The complaint alleged that Nathan Richard Lazar died on October 10, 1958; plaintiff filed a creditor's claim ‘in the Estate’ of said deceased in the Superior Court of Los Angeles County; said claim was rejected on or about January 20, 1961; plaintiff is the son of Nathan Richard Lazar, the decedent; plaintiff and decedent ‘had a relationship of trust’ wherein the decedent managed the money and any financial interest plaintiff may have had; the financial arrangement with decedent commenced when plaintiff was sixteen years of age; when plaintiff was eighteen years of age they engaged in numerous transaction together; in June 1946 they purchased 100 shares of Broadway State Bank stock, which bank was later merged with the Security-First National Bank, and said estate is holding said shares or the equivalent thereof; in 1947 plaintiff sold some land for $5,000 and delivered said money to decedent to be used in his business; in 1948 plaintiff and decedent engaged in the business of second trust deed financing, and plaintiff became a real estate broker, and thereafter for a period of approximately ten years plaintiff delivered all his commissions as such broker to decedent who managed said funds and invested them in first and second trust deeds—the total amount of such commissions was not less than $120,000; in 1951 plaintiff became an attorney at law, and thereafter as an escrow holder in connection with the trust deed business he received escrow fees which he delivered to decedent who used said funds for investments—the total amount of such fees was not less than $30,000; beginning in 1952 and continuing until the time of death of the father, the plaintiff received fees for collecting the payments on trust deeds, which fees he delivered to decedent who used said funds for investment purposes—the total amount of such fees was not less than $45,000; in 1952, 1953, and 1954, plaintiff received $7,200 as attorney's fees from one Hunsaker, which amount plaintiff delivered to decedent who used the same for investments; also from 1952 to 1954 plaintiff received other amounts as attorney's fees in connection with the trust deed business, which fees were delivered to decedent who used the same for investments—the total amount of such fees was not less than $25,000; about September 1953 one Orduno made an assignment for benefit of creditors which assignment included real property on which decedent held a deed of trust, and thereafter, pursuant to a program suggested by plaintiff, the decedent advanced $20,000 to the assignee for an assignment to decedent of the real property and the oil interests of Orduno therein—the decedent had agreed that he would give plaintiff 50 per cent of the profits derived from the real property and oil interests, if plaintiff would devise a method or program whereby decedent could acquire such property and oil interests; that such 50 per cent, agreed to be paid to plaintiff, was not less than $35,000; the decedent purchased certain deeds of trust for plaintiff, and thereafter decedent received the funds from those deeds—the the amount of such funds was not less than $45,000.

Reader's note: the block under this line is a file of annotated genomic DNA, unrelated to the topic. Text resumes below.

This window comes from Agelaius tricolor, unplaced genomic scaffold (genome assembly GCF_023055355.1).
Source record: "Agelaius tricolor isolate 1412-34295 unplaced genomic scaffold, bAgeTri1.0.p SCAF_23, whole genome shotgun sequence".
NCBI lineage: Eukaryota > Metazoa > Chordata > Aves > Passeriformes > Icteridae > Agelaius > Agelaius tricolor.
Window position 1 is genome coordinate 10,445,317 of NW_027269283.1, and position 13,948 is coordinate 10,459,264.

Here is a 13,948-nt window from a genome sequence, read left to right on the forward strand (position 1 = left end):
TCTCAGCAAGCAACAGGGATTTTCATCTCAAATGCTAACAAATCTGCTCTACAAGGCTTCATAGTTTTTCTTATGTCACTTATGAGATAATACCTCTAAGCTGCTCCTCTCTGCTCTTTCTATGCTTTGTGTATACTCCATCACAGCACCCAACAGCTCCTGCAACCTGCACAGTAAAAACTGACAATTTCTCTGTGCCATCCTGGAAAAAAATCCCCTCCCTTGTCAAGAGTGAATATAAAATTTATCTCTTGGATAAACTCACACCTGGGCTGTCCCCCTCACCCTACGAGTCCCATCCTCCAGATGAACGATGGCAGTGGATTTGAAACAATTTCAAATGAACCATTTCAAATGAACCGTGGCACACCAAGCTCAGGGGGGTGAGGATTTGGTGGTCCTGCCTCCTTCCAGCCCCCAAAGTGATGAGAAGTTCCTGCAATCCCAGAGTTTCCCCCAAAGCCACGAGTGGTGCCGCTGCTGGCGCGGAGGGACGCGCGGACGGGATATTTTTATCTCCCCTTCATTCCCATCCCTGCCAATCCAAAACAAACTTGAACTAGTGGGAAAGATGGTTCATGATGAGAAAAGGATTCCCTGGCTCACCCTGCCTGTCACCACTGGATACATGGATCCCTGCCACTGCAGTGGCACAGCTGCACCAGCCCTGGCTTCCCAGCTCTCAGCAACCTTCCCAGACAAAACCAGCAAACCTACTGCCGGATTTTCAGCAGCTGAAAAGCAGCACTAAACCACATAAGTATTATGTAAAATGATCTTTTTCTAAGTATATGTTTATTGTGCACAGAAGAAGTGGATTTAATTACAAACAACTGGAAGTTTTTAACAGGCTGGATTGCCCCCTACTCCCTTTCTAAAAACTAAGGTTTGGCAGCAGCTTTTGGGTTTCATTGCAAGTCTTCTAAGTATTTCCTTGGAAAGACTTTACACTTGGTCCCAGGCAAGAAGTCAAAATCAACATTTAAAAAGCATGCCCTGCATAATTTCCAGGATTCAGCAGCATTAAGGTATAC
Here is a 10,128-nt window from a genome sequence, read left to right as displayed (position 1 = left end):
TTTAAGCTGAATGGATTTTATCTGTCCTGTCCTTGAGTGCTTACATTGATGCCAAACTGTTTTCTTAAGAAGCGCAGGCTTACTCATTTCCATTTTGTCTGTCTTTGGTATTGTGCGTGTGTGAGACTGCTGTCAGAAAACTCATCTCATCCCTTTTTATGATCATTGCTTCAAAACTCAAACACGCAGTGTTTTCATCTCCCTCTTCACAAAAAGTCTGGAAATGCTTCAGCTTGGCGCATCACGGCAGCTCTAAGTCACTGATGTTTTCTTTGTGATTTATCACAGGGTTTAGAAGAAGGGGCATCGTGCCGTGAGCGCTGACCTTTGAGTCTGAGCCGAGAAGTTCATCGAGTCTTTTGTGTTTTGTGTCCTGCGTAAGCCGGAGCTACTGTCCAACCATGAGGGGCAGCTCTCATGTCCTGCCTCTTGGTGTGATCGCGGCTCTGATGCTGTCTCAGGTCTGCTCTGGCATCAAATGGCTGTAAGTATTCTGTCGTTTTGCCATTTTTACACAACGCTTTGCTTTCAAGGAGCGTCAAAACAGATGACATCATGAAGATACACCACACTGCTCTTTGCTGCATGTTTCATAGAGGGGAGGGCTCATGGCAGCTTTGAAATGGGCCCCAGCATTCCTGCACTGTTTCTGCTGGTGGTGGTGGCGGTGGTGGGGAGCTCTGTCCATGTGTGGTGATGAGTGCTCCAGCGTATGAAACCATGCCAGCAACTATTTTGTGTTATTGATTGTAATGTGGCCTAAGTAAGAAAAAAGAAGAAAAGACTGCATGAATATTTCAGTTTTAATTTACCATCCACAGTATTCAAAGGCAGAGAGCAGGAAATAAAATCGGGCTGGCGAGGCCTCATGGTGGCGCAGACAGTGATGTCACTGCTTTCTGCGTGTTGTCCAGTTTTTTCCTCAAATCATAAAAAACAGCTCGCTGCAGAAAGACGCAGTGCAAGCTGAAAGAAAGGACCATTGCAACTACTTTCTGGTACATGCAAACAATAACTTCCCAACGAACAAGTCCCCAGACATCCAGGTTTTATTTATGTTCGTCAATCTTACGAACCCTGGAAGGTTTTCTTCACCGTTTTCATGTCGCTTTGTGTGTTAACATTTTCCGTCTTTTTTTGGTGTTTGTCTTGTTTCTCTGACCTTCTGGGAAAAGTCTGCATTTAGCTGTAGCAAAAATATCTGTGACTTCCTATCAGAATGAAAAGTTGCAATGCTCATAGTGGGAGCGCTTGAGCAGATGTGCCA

It is conceded that plaintiff Seymour M. Lazar, an attorney at law, appearing in propria persona, erred in naming the ‘Estate of Nathan Richard Lazar, Deceased,’ as the defendant in the action (instead of naming the executors of the will of said decedent as defendants). The ‘Estate’ of a decedent is not an entity known to the law. (Tanner v. Best, 40 Cal.App.2d 442, 104 P.2d 1084.) In Estate of Bright v. Western Air Lines, 104 Cal.App.2d 827, 828–829, 232 P.2d 523, 524, it was said: ‘An ‘estate’ is not a legal entity and is neither a natural nor artificial person. It is merely a name to indicate the sum total of the assets and liabilities of a decedent, or of an incompetent, or of a bankrupt. [Citations.] An ‘estate’ can neither sue nor be sued.' It is apparent that plaintiff intended to commence an action, according to proper procedural methods, for the purpose of recovering certain amounts from assets belonging to decedent, or held by decedent for the plaintiff, at the time of decedent's death. The plaintiff failed to designate as a defendant a natural or artificial person who was authorized to act as the representative of decedent. The summons and complaint were mailed to the office of the attorney for the executors of the will of the decedent. This was not a proper manner for serving such documents. In any event, irrespective of plaintiff's failure to name a proper defendant and to serve the summons and complaint properly, the attorney who received the documents filed a demurrer on behalf of ‘the defendant,’ stating therein that the defendant ‘Estate,’ without admitting and in fact denying the existence of defendant as a legal entity, and by way of special appearance only, demurs to the complaint upon the ground that the court has no jurisdiction of the person of said defendant. The prayer in the demurrer was that the demurrer be sustained without leave to amend, that plaintiff take nothing by the complaint, and that ‘defendant’ have costs. (That Mr. Stern was the attorney for the executors of the will of decedent is shown in his affidavit in opposition to motion to set aside ruling on demurrer. It was said therein that Mr. Stern, on behalf of the coexecutors, sent to plaintiff a rejection of creditor's claim [Clerk's Tr., p. 42.])